Transferring reel to Reel audio can be sometimes be much trickier than it seems. Due to the fact that the tape could have been recorded in a variety of speeds, makes it difficult to initially assess it’s length. If the tape or reel is not marked with what speed it was recorded on, the only way to find out is to load it on the machine and run it. Typically, from my experience with audio transfer in Los Angeles, most home audio recordings were recorded at 3¾ speed, so it’s best to start there first. Once you have determined the correct speed of the tape, you also want to make sure the tape is loaded correctly onto the reel. Sometimes when people have finished listening to a reel, instead of rewinding, they will leave it on the takeup reel, which if played from that, could result in backwards audio.

Reel to reel audio can also have multiple tracks on one side of the tape. One easy way to determine this is to just set the player to play both tracks at once, or stereo, so you can easily tell if the tracks are the same or not. If a reel is not stereo and has multiple tracks, you must either play the reel back again over the other track, or record in stereo and manually split them up in an editing program afterwards. After you decide the reel is ready to be transferred, load the reel onto the player and ensure that the audio out plugs from the reel to reel recorder are connected to your Line-in on your computer. All that is left to do is play the reel and hit record on your audio capture program and you are now well on your way to preserve and enjoy your old reel to reel audio in Los Angeles.

How Many Slides and Negatives Fit on a DVD?

When working on a large project, including huge quantities of slide scanning and negative scanning projects, it’s a good idea to know roughly how many images you can fit on a DVD. This way, you can better plan your discs out and include only the images you’d like on each DVD, without the worry of potentially running out of space.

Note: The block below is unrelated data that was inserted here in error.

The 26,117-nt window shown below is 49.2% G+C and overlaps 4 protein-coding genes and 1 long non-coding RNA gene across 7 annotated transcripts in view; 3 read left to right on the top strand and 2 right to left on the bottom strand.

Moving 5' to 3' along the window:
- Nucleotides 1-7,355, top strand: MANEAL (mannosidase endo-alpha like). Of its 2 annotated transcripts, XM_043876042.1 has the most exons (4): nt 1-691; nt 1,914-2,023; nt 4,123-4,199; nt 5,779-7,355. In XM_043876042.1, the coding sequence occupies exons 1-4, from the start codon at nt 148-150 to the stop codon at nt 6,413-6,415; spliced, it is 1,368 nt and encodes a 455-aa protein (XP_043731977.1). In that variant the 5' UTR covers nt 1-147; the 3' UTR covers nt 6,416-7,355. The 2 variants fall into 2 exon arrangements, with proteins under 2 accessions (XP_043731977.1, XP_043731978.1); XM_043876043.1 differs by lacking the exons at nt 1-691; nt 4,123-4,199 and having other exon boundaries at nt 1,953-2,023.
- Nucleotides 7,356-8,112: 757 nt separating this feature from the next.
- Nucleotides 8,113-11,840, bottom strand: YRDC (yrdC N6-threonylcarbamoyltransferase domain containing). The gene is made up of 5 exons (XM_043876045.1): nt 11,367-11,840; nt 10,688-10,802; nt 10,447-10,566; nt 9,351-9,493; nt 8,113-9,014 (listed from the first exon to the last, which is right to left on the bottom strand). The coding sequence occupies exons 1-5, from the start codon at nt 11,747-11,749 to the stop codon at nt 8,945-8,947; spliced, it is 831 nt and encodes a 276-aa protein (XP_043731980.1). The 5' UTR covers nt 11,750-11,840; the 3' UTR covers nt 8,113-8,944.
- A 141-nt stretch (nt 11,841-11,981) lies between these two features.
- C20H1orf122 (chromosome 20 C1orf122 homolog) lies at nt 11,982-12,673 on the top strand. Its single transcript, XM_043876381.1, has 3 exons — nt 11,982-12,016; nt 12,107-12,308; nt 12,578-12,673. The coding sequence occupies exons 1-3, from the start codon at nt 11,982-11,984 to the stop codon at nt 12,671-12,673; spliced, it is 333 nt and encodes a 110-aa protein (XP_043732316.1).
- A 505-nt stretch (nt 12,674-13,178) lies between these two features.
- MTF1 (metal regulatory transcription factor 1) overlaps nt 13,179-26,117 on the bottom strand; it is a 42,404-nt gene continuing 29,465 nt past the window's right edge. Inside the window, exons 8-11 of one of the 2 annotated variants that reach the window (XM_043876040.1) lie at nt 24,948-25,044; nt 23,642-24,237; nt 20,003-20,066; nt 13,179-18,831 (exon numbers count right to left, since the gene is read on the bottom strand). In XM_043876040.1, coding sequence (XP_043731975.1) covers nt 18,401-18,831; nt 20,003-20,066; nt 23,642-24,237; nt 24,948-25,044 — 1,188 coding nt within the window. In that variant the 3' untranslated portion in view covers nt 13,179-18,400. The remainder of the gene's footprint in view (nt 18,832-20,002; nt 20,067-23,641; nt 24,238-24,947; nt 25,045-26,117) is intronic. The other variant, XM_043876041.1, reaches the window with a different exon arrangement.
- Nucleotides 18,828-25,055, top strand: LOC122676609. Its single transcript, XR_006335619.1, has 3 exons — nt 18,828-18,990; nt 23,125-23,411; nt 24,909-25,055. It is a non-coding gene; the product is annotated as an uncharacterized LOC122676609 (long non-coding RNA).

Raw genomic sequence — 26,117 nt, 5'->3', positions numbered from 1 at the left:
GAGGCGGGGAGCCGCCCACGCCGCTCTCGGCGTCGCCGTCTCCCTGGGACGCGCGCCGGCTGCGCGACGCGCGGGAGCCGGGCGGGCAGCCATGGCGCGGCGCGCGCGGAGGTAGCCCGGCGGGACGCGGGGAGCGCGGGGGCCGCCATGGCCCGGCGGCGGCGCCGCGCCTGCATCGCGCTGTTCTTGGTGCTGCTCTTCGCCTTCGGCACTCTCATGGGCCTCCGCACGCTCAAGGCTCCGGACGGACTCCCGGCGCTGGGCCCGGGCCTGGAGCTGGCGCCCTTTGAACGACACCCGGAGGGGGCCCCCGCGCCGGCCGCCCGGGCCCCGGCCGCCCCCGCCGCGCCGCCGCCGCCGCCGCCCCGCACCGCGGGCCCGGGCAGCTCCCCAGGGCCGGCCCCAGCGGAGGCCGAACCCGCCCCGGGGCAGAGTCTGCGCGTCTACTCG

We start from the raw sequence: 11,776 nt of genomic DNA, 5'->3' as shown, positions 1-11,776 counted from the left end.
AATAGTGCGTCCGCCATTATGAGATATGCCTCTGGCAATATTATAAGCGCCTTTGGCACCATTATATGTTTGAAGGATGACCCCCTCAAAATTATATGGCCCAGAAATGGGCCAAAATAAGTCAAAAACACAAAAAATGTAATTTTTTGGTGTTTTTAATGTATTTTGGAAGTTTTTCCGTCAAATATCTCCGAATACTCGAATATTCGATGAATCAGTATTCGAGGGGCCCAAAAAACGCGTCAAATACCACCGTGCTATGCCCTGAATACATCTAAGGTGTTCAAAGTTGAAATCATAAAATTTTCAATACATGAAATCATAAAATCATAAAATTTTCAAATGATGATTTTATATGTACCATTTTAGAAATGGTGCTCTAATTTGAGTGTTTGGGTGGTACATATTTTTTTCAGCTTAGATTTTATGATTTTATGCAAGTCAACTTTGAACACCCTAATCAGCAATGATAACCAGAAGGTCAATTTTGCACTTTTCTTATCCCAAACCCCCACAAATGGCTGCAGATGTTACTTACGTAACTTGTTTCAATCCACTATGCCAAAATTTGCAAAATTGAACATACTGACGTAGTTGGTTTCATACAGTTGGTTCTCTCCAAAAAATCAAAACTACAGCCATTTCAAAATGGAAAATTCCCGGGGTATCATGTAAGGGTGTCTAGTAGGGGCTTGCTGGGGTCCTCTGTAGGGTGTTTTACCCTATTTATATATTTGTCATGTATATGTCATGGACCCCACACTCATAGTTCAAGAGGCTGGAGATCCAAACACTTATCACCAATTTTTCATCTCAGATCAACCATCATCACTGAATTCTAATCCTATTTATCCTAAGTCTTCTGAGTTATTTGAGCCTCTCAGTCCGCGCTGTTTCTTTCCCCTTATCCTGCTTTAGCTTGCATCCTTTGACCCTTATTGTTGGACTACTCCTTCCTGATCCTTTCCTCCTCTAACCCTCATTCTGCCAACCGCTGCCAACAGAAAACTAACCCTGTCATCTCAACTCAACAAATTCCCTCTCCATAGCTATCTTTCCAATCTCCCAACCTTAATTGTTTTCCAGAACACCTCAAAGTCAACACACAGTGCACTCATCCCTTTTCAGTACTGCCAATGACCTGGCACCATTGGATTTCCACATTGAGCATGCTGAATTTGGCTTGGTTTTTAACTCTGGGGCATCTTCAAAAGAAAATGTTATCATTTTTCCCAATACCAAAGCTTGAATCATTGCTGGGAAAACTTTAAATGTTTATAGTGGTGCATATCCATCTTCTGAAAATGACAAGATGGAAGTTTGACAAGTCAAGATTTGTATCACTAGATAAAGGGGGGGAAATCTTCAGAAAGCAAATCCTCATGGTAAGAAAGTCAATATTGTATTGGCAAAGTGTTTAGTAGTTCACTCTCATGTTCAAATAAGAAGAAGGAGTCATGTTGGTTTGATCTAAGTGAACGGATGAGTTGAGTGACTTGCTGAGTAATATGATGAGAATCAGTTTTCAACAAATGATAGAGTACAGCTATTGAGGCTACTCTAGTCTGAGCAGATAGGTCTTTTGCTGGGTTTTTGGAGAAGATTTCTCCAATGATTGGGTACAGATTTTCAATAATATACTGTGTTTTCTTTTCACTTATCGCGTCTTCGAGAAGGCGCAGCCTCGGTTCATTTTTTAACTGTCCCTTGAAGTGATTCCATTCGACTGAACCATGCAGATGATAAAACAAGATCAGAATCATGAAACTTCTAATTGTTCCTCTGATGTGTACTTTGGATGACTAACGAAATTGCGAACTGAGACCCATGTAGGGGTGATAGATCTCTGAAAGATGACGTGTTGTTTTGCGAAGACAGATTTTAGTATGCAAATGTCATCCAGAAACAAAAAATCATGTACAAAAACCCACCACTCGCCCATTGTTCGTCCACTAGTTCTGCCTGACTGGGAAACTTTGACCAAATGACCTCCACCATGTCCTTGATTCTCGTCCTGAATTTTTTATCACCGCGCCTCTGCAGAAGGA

The chart below will show you the resulting pixel and file sizes from your slide and negative scanning, as well as the max print size you can create from your scans.

Output Output Output Max Print Size Max Print Size Max Print Size
Format 2000 DPI 3000 DPI 4000 DPI 2000 DPI 3000 DPI 4000 DPI
35mm 1400×2500 2550×3750 3400×5000 4×7 8×12 10×15
110 1000×1300 1500×1950 2000×2600 3×4 4×6 5×7
126 2000×2000 3000×3000 4000×4000 5×5 9×9 12×12
127 Super 2800×2800 4200×4200 5600×5600 8×8 13×13 17×17
120 Small 3200×4200 4800×6300 6400×8400 9×13 16×20 20×27
120 Large 4200×5500 6300×8250 8400×11000 13×17 21×26 27×35
3D/Disc 1500×1700 2250×2550 3000×3400 4×4 7×8 9×10

The chart below will show you the resulting file sizes from slide and negative scans at various resolutions.

File Size JPEG File Size JPEG File Size JPEG File Size TIFF File Size TIFF File Size TIFF
Format 2000 DPI 3000 DPI 4000 DPI 2000 DPI 3000 DPI 4000 DPI
35mm 6 MB 14 MB 20 MB 25 MB 30 MB 55 MB
110 2 MB 4 MB 5 MB 8 MB 9 MB 15 MB
126 6 MB 12 MB 13 MB 23 MB 26 MB 46 MB
127 Super 12 MB 23 MB 26 MB 45 MB 51 MB 90 MB
120 Small 20 MB 39 MB 44 MB 77 MB 87 MB 154 MB
120 Large 34 MB 67 MB 75 MB 133 MB 149 MB 265 MB
3D/Disc 4 MB 8 MB 9 MB 15 MB 17 MB 30 MB

The chart below with show you the number of scanned slides or negatives that fit on a standard, single-layer DVD (4.5GB).

Format 2000 DPI 3000 DPI 4000 DPI 2000 DPI 3000 DPI 4000 DPI
35mm 740 315 175 315 145 80
110 2230 890 555 1115 495 295
126 740 340 190 370 170 95
127 Super 370 170 95 190 85 45
120 Small 220 100 55 110 50 25
120 Large 130 55 30 65 55 15
3D/Disc 1115 495 295 550 260 145